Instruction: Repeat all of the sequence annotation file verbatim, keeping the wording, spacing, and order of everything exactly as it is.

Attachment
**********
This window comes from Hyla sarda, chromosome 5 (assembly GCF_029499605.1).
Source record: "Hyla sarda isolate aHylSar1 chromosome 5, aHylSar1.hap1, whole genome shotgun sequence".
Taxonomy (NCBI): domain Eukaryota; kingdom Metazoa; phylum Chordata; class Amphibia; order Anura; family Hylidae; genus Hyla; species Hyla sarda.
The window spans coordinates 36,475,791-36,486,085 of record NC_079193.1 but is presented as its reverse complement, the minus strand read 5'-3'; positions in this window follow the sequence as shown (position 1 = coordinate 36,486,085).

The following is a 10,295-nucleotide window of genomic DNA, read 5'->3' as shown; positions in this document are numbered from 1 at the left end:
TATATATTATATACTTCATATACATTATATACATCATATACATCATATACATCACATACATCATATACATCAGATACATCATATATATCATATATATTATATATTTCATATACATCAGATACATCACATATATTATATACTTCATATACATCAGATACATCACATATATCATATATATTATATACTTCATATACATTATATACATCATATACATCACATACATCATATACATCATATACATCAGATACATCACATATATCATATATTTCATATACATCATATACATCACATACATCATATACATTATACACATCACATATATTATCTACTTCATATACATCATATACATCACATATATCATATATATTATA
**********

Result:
This window comes from Hyla sarda, chromosome 5 (assembly GCF_029499605.1).
Source record: "Hyla sarda isolate aHylSar1 chromosome 5, aHylSar1.hap1, whole genome shotgun sequence".
Taxonomy (NCBI): domain Eukaryota; kingdom Metazoa; phylum Chordata; class Amphibia; order Anura; family Hylidae; genus Hyla; species Hyla sarda.
The window spans coordinates 36,475,791-36,486,085 of record NC_079193.1 but is presented as its reverse complement, the minus strand read 5'-3'; positions in this window follow the sequence as shown (position 1 = coordinate 36,486,085).

The following is a 10,295-nucleotide window of genomic DNA, read 5'->3' as shown; positions in this document are numbered from 1 at the left end:
TATATATTATATACTTCATATACATTATATACATCATATACATCATATACATCACATACATCATATACATCAGATACATCATATATATCATATATATTATATATTTCATATACATCAGATACATCACATATATTATATACTTCATATACATCAGATACATCACATATATCATATATATTATATACTTCATATACATTATATACATCATATACATCACATACATCATATACATCATATACATCAGATACATCACATATATCATATATTTCATATACATCATATACATCACATACATCATATACATTATACACATCACATATATTATCTACTTCATATACATCATATACATCACATATATCATATATATTATA